It's been a good year for AMD; they've been making money (not as much as Intel, but at least they're in the black) and ask the majority of PC enthusiasts and they're recommending AMD chips. There's obviously good reason; the Athlon 64, while not priced as aggressively as AMD's chips in the past, ends up offering better performance than the Pentium 4, for less money. What more could you want?

Recently AMD made the transition to 90nm with their Athlon 64, but did so on lower clocked parts, much like what Intel used to do whenever they would introduce a new manufacturing process. The first 90nm Athlon 64s came in the flavor of 3000+, 3200+ and 3500+ chips on the desktop, and despite initial overclocking success, 2.2GHz was the highest clock speed AMD introduced at 90nm.

There's no hiding the fact that all chip manufacturers have had some issues moving to 90nm. If they had all of their cards lined up beforehand, the biggest unavoidable issue becomes power density, which you can't simply get around regardless of how mature your 90nm process is. Fighting the incredible power densities of these extremely small cores requires a significant rethinking in how the cores are designed, laid out and even the functional nature of the logic these transistors represent.

Not to be held back by the move to 90nm, AMD continued with the release of two new flagship chips: the Athlon 64 4000+ and the Athlon 64 FX-55. We'll get to the specs momentarily, but needless to say that AMD's approach is in significant contrast to what Intel has recently announced. With the axing of the 4GHz Pentium 4, Intel has effectively let AMD win this latest war of high-cost, low yield CPUs at the very high end. While the victory itself may not mean much come next year or this year for that matter, it is a very interesting change in policy over at Intel. Remember the last time there was a similar push for Intel to ramp up clock speed, the decision was much different, and the market was given a 1.13GHz Pentium III that later had to be recalled. Intel's playing it very safe this time around.

AMD on the other hand has a different strategy. When we published a roadmap calling the Athlon 64 4000+ a 2.6GHz 512KB Socket-939 part back in January, we got a strange email from AMD warning us that the specifications of the Athlon 64 could change. We chalked it up to AMD just doing their usual duty whenever we publish data that is not yet publicly available (or talked about for that matter). But it turns out that their caution was not simply from a PR standpoint; today with an Athlon 64 4000+ in our hands AMD didn't release a 2.6GHz Athlon 64, they just re-released an Athlon 64 FX-53 - a 2.4GHz, 1MB L2 cache part, as a regular Athlon 64 4000+.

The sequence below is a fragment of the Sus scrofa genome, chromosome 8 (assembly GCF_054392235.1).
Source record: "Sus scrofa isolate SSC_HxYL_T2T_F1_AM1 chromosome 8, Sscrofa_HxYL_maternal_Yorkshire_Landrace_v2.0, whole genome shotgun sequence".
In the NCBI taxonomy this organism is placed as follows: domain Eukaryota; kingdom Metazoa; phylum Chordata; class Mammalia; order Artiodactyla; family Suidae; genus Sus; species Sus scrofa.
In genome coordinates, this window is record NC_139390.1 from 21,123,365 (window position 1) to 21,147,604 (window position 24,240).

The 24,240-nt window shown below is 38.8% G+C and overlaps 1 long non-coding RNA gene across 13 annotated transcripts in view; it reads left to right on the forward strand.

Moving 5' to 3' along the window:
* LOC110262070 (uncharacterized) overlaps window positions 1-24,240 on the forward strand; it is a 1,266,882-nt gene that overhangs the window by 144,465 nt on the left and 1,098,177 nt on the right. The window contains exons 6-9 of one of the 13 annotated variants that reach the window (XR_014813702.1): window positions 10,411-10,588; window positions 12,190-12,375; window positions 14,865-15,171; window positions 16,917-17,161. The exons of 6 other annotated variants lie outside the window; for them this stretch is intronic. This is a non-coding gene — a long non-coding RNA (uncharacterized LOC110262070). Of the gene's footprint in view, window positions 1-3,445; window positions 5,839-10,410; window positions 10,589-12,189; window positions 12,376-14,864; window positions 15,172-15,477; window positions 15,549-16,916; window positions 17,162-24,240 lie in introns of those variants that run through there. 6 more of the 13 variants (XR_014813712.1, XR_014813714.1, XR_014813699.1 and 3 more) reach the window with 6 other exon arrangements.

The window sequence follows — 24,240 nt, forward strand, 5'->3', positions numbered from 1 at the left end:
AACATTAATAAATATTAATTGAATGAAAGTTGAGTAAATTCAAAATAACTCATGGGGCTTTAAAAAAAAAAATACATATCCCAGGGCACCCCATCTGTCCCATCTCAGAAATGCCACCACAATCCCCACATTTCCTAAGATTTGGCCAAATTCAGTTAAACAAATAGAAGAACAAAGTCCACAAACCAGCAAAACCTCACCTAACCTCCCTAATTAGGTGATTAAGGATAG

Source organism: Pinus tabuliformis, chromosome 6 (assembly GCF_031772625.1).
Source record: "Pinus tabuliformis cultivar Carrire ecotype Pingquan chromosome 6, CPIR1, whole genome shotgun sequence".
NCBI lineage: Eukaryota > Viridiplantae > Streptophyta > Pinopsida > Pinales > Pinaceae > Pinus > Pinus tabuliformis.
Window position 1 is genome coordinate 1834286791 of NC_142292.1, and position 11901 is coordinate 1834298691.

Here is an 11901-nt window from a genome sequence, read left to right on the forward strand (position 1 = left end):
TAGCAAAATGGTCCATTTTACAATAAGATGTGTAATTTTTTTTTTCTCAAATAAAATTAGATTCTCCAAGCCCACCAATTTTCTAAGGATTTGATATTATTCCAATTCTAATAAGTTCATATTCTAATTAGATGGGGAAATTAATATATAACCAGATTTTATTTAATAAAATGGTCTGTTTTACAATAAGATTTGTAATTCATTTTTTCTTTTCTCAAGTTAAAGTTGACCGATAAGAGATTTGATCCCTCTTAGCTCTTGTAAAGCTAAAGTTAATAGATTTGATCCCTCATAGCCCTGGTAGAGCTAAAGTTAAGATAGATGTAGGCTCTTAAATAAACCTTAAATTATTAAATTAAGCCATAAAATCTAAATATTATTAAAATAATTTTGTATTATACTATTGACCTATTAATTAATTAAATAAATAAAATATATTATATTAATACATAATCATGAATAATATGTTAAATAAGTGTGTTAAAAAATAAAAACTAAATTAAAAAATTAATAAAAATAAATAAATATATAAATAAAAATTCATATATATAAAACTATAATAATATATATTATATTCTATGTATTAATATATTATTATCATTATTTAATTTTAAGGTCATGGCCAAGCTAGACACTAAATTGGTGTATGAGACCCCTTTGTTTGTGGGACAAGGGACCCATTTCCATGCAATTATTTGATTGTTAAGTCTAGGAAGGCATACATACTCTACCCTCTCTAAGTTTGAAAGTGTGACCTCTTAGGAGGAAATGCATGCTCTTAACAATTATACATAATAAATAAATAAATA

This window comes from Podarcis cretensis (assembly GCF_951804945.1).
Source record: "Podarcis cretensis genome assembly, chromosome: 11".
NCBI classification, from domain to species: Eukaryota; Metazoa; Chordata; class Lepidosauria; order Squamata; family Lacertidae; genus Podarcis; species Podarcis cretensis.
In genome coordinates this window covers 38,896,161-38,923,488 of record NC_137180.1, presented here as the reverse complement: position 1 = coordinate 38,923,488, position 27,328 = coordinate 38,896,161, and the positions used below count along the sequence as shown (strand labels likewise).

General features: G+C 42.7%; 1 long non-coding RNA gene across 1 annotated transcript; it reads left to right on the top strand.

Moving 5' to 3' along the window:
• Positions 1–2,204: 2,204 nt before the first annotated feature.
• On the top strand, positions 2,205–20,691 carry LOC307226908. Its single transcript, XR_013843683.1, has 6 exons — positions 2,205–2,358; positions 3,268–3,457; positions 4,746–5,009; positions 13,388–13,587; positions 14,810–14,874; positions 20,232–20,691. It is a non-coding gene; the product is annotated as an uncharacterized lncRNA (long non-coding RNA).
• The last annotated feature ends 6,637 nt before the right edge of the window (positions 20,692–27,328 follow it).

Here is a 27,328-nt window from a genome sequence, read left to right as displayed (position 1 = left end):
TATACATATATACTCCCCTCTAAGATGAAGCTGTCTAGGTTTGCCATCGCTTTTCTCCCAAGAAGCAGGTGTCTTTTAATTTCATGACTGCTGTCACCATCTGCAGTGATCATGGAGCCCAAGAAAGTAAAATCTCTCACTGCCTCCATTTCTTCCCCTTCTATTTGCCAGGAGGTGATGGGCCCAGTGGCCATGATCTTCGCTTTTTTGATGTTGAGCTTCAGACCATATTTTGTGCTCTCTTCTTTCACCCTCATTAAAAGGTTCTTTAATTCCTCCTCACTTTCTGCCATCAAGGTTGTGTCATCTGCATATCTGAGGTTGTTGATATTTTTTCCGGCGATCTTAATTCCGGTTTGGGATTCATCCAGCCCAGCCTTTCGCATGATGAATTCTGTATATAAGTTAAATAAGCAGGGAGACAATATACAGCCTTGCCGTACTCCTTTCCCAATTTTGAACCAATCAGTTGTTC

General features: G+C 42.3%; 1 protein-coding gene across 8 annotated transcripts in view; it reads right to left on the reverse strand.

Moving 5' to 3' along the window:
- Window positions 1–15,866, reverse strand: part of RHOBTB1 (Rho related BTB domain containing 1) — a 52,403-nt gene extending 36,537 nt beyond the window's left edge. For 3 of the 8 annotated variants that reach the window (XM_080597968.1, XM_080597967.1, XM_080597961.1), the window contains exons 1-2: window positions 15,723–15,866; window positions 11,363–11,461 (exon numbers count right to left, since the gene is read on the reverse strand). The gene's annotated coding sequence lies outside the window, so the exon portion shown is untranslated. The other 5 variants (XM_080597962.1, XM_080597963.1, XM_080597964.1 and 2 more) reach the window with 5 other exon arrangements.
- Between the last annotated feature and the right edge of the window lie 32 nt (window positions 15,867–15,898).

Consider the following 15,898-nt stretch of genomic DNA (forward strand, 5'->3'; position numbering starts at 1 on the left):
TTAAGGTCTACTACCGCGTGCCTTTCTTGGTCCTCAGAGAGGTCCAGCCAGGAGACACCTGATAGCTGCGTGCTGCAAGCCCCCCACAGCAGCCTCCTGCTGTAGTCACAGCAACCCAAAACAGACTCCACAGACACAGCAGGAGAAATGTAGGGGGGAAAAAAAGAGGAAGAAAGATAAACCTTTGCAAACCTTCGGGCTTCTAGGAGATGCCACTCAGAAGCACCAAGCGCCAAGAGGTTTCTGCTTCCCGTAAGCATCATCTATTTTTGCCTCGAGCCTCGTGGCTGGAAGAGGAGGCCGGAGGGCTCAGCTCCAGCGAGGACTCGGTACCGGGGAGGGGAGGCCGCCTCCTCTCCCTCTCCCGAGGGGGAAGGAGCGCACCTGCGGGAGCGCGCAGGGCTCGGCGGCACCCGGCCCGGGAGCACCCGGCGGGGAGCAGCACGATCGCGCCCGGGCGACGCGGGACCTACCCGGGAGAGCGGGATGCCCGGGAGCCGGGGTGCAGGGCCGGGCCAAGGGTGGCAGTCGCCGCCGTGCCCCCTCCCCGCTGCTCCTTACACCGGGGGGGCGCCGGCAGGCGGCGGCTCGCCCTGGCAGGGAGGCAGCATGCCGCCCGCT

CPU manufacturing is all about yields, if AMD can make more chips that work by increasing the die size by adding a larger cache instead of upping the clock speed, then that's the route AMD will take. With the Athlon 64 4000+, it's clear what the outcome of AMD's equations was.

The Athlon 64 FX-55 is however, in line with what we expected. Like the 4000+ and all FX processors before it, the FX-55 features a 1MB L2 cache, but AMD managed to crank the chip up to a full 2.6GHz with the help of some tweaked manufacturing.

The FX-55 uses a type of strained silicon developed with one of AMD's partners, but unfortunately at this point AMD is not releasing much information on their implementation of strained silicon. IBM has been demonstrating strained silicon for years now so it is not too much of a surprise that AMD would have access to this technology for use in their CPUs. Intel first introduced strained silicon to desktop CPUs with their 90nm Prescott chips.

We've already talked about strained silicon in the past, but for a quick refresher here's basically what the technology allows. Silicon atoms found in microprocessors are arranged in a relatively repetitive lattice, with the space in between the atoms allowing electrons and thus electrical current to flow through. The spacing between the atoms creates resistance to the flow of electrons, the greater the spacing, the less the resistance, the greater the flow of electrons. Place a layer of silicon next to a layer of a silicon compound with greater atomic spacing (for example Silicon Germanium), and the pure silicon atoms will end up spacing themselves out more to match up with the SiGe lattice, thus straining the silicon lattice. The end result are freer flowing electrons allowing for faster transistor switching, and in this case higher clock speeds.

The big announcement will be whenever AMD brings strained silicon technology down to their 90nm chips, since 130nm advancements won't mean much going forward. It does appear that AMD's manufacturing partnerships are definitely paying off though, which has helped them address manufacturing as a serious weakness in years past.